When you’re in the midst of pregnancy after miscarriage, it’s possible your doctor will request more tests than usual. But typically, loss parents will be treated just like any other pregnant patient–sometimes to the frustration of those parents!
If you do experience multiple losses, we recommend asking for recurrent miscarriage testing–but not during a current pregnancy.
- Should I be seeing a counselor?
If you’re having a tough time during this new pregnancy, mention it to your doctor. They might be able to suggest a trustworthy counselor or miscarriage support group that can help you during this bittersweet time.
Our opinion is that counseling can always support you, and it can be especially helpful during pregnancy after loss.
If you’re in the US or Canada, we recommend using Postpartum Support International’s Provider Directory to find a good therapist. While the term “postpartum” in the title might make this site sound like it’s not the best fit, they work specifically with counselors, psychologists, and psychiatrists who specialize in perinatal health, which includes both pregnancy and loss.
Overcoming Your Anxiety During a Rainbow Baby Pregnancy
Experiencing anxiety after you’ve suffered loss is common, albeit extremely frustrating.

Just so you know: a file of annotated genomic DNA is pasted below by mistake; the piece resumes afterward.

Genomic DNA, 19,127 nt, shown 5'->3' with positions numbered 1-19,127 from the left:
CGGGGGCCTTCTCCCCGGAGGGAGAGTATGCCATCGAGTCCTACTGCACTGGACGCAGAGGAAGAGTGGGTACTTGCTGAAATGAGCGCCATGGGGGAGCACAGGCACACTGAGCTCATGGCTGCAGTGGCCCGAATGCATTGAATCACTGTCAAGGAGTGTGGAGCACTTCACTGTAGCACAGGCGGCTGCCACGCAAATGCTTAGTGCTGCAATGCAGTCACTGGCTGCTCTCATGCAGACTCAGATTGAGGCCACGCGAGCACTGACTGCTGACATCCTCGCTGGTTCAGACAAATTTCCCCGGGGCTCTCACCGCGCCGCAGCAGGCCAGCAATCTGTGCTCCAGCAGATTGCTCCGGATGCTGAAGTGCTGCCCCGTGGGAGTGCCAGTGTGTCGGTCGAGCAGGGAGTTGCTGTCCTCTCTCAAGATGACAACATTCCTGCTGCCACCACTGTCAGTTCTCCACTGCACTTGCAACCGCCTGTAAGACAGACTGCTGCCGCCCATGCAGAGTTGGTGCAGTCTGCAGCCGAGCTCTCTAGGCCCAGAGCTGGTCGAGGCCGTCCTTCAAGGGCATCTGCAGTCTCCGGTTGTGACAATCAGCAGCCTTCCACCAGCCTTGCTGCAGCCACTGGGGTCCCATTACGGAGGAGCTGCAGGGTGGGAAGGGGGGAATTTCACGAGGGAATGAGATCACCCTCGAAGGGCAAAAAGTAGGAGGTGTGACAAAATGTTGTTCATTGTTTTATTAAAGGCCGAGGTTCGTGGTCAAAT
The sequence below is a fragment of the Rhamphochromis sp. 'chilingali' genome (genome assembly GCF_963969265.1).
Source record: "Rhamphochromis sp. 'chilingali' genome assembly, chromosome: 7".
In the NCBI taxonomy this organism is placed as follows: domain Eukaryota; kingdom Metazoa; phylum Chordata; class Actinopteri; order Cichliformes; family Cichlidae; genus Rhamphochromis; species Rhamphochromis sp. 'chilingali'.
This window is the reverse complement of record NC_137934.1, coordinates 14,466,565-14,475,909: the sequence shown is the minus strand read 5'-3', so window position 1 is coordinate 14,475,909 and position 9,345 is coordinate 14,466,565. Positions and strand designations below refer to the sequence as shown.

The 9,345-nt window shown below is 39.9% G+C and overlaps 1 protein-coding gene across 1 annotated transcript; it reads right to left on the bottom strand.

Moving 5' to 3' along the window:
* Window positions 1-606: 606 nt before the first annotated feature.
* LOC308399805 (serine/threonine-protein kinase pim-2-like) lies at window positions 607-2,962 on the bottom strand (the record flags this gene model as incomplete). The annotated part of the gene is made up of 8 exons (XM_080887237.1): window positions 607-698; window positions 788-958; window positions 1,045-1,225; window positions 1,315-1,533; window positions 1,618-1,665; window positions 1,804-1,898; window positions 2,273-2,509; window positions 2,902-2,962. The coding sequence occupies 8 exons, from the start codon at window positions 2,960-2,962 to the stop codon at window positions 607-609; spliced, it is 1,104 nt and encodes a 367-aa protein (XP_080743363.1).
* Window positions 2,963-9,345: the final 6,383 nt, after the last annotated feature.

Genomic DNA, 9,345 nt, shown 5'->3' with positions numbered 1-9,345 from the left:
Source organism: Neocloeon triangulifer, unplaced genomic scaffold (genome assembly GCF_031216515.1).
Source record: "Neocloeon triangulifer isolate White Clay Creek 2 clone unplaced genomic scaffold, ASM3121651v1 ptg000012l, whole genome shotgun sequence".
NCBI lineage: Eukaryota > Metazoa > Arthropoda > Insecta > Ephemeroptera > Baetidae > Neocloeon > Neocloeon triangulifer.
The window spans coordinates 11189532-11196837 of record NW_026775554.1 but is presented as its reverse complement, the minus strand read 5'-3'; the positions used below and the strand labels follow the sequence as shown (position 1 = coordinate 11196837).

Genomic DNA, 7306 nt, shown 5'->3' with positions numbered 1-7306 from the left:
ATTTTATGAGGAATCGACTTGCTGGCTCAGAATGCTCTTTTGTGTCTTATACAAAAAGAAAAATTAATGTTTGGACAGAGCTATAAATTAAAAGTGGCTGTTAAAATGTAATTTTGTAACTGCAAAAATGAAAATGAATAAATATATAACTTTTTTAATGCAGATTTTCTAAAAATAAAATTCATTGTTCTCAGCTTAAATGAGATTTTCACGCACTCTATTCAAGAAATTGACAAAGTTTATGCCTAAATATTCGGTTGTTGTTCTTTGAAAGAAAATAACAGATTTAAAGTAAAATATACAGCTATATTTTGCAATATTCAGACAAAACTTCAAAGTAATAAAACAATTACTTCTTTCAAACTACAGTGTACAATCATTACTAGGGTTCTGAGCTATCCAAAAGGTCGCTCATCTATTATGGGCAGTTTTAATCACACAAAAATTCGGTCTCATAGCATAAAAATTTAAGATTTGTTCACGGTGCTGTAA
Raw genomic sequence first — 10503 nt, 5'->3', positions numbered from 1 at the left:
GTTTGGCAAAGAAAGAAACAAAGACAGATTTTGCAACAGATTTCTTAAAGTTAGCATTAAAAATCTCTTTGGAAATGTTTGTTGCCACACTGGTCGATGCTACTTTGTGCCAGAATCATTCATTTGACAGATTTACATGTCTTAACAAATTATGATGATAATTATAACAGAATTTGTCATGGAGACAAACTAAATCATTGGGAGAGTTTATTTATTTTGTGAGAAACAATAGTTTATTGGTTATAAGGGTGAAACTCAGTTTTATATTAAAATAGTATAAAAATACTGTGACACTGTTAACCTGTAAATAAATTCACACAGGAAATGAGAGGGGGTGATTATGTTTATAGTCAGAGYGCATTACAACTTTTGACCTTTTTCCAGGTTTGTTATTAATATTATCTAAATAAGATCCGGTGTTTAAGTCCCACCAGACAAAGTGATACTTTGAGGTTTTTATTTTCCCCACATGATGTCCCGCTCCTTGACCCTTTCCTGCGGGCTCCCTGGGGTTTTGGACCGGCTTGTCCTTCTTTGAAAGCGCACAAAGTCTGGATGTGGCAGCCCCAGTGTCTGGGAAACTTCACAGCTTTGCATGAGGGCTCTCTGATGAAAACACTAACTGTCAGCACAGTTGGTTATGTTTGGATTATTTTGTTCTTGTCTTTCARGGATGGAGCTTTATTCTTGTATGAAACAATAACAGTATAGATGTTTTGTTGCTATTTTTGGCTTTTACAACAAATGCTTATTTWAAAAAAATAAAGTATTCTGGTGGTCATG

Approximately 20% of women who experience pregnancy loss will also struggle with anxiety or depression, and that number only represents clinically diagnosed cases. In reality, and based on our experience, that number is likely significantly higher.
For many of these people, anxiety will follow them into their subsequent pregnancy.
If you’re worried about your mental health during your rainbow baby pregnancy, the most crucial step to take is speaking with your doctor. They can help you create a plan to overcome your struggles with pregnancy anxiety after miscarriage.
One reason we strongly recommend finding a care provider through Postpartum Support International is that most OBGYNs and midwives are not trained in mental healthcare. Many do have local resources and we suggest asking, but we often hear from loss parents how dismissed they feel by their providers when they express their concerns.
This is why we recommend finding a good therapist whenever possible and searching for counseling with someone specifically trained to deal with perinatal patients.
If you’re looking for ways to get support that are free or less expensive than therapy (an especially great option in addition to therapy), there are a few other things you can do to help conquer your anxious feelings throughout pregnancy: